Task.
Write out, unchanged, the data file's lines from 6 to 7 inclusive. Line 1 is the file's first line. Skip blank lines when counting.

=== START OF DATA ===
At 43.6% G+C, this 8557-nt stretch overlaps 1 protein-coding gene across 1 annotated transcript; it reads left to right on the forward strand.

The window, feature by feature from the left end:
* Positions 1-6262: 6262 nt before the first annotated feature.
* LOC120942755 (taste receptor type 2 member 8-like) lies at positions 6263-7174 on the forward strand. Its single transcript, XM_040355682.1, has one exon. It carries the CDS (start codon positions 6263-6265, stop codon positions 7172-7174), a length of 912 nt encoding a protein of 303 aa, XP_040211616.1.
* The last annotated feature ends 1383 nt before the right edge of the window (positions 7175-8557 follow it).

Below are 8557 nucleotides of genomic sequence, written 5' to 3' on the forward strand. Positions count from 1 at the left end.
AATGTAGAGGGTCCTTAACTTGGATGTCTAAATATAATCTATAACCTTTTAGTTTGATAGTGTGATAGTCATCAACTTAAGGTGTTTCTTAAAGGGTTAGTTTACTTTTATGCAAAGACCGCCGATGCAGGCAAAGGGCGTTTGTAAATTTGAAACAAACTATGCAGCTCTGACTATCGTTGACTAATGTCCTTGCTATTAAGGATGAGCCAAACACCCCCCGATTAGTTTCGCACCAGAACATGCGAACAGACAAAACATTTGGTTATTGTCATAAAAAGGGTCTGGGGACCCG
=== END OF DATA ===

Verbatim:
Below are 8557 nucleotides of genomic sequence, written 5' to 3' on the forward strand. Positions count from 1 at the left end.
AATGTAGAGGGTCCTTAACTTGGATGTCTAAATATAATCTATAACCTTTTAGTTTGATAGTGTGATAGTCATCAACTTAAGGTGTTTCTTAAAGGGTTAGTTTACTTTTATGCAAAGACCGCCGATGCAGGCAAAGGGCGTTTGTAAATTTGAAACAAACTATGCAGCTCTGACTATCGTTGACTAATGTCCTTGCTATTAAGGATGAGCCAAACACCCCCCGATTAGTTTCGCACCAGAACATGCGAACAGACAAAACATTTGGTTATTGTCATAAAAAGGGTCTGGGGACCCG